At Large  November 4, 2020  Ana Estrades

How Napoleon Used Jewelry to Secure His Empire

wikimedia commons

Jean-Auguste-Dominique Ingres, Napoleon on his Imperial Throne (detail), 1806.

In the third installment in our series on jewelry’s place in art history, we’re exploring how the once-Emperor Napoleon used jewelry, and in particular, cameos, to try and secure his place in history. A painting within a painting, Louis Léopold Boilly’s canvas reproduces Jacques-Louis David’s famous painting of Napoleon’s official coronation in its public viewing at the Louvre.

Boily's clever composition shows the stark contrast between the grandeur of Napoleon's court and his public. Napoleon’s grand coronation looks smaller in scale in Boilly’s painting, perhaps in order to give importance to the crowd, while highlighting the differences between the Emperor’s luxurious court and the French commoners. As opposed to the sumptuous imperial dresses and shining jewelry worn at the coronation, the artist paints the crowds in plain clothes, with only one woman wearing a simple coral necklace on the left.

Metropolitan Museum of Art

Louis Léopold Boilly, The Public Viewing David’s "Coronation" at the Louvre, 1810. Oil on canvas.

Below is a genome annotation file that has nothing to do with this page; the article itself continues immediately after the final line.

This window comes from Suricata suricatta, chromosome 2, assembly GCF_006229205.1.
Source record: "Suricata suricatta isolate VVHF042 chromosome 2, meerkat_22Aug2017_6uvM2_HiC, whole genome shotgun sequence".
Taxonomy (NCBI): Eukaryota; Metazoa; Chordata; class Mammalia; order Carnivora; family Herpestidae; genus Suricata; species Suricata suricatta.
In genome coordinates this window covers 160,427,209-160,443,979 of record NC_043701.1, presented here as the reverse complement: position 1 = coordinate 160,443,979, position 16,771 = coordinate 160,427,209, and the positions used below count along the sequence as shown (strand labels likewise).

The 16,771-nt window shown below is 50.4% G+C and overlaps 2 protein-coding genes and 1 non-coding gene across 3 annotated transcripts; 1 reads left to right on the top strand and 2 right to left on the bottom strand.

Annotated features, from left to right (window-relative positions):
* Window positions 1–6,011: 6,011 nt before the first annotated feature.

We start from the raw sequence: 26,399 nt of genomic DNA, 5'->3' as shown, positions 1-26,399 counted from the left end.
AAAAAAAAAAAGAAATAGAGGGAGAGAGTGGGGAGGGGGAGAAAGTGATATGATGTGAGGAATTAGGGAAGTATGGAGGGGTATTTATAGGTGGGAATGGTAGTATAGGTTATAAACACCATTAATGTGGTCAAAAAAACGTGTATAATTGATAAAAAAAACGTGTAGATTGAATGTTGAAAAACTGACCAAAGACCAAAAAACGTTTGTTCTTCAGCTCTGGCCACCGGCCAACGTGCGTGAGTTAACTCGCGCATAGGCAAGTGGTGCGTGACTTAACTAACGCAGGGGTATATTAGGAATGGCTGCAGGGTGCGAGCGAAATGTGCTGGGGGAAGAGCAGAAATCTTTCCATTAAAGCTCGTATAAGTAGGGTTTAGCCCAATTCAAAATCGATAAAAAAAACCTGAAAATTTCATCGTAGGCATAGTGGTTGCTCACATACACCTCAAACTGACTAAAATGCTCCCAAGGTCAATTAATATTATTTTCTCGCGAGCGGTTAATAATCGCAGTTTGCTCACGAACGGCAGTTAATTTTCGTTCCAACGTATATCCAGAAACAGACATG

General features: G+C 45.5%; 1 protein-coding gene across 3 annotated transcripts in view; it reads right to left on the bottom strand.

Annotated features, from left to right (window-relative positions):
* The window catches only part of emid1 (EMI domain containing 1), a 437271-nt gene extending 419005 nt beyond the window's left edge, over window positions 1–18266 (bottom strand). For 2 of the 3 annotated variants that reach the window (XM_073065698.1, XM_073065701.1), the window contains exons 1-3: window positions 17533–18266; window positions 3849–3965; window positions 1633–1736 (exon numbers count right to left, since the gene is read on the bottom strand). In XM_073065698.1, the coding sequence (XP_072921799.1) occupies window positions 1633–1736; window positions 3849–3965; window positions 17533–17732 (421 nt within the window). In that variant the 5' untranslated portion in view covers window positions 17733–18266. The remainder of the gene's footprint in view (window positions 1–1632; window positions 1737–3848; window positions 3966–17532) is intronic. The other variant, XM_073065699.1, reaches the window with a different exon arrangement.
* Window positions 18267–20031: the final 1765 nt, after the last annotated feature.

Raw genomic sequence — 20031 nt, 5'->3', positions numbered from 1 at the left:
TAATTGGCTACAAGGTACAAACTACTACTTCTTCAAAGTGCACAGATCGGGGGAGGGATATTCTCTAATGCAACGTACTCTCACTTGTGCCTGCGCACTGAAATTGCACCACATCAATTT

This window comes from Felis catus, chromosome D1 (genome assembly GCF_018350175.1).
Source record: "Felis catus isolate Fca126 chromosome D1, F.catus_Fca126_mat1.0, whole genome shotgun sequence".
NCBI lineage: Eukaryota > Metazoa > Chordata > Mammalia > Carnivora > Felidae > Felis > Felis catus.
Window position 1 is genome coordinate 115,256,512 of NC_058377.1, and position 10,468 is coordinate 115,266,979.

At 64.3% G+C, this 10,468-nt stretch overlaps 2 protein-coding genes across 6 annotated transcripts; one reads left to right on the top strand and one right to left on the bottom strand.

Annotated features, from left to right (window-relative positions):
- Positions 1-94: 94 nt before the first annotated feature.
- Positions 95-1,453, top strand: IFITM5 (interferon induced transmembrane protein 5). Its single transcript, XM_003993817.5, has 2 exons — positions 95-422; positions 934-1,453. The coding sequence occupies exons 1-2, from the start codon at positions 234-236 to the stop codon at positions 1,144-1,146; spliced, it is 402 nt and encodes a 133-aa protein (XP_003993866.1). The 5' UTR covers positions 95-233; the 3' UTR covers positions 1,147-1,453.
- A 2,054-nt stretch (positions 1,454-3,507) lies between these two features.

In December 1804, the coronation of Napoleon I at Notre Dame de Paris marked the beginning of the Empire style. This tapestry is based on Napoleon’s official portrait, wearing his coronation robes, which according to a contemporary spectator made him look like “Caesar on a Roman coin.”

Metropolitan Museum of Art

After a painting by François Gérard, Tapestry Portrait of Napoleon I, designed 1805, woven 1808–11.

Indeed, Napoleon’s cloak includes many neoclassical motifs borrowed from the Greeks and Romans: bees, oak, laurel leaves and palmettes embroidered in gold on crimson-red velvet. Following his desire to be associated with the greatest Roman Emperors, Napoleon wears a heavy golden laurel wreath by the French goldsmith Martin-Guillaume Biennais. Made of forty-four large gold laurel leaves and twelve smaller ones, it was unfortunately melted down during the restoration, except for a few leaves, one of which is preserved at the palace of Fontainebleau and others were sold at auction in recent years. 

Army Museum, France

Martin-Guillaume Biennais, The Legion of Honor Collar. Solid gold, silver, enamel.

Biennais also made the collar of the Grand Master of the Legion of Honor, proudly hanging on Napoleon’s chest as a reward for civil and military services to the Nation. The star pendant shows the Emperor’s profile at the center, again associating him with Roman emperors as depicted on coins. The gold chain is made up of sixteen eagles between two fine rows composed of stars and bees in cartouches. The eagle is commonly identified with Zeus or Jupiter, chief among the Greco-Roman deities, as well as the standards of the Roman legions. A golden eagle can also be seen on top of the scepter on Napoleon’s right hand. Even his gold shoes were designed in imitation of Roman laced sandals. By echoing these classical Roman insignias, Napoleon is asserting his power and legitimizing his Empire, while distancing himself from the French Royal tradition.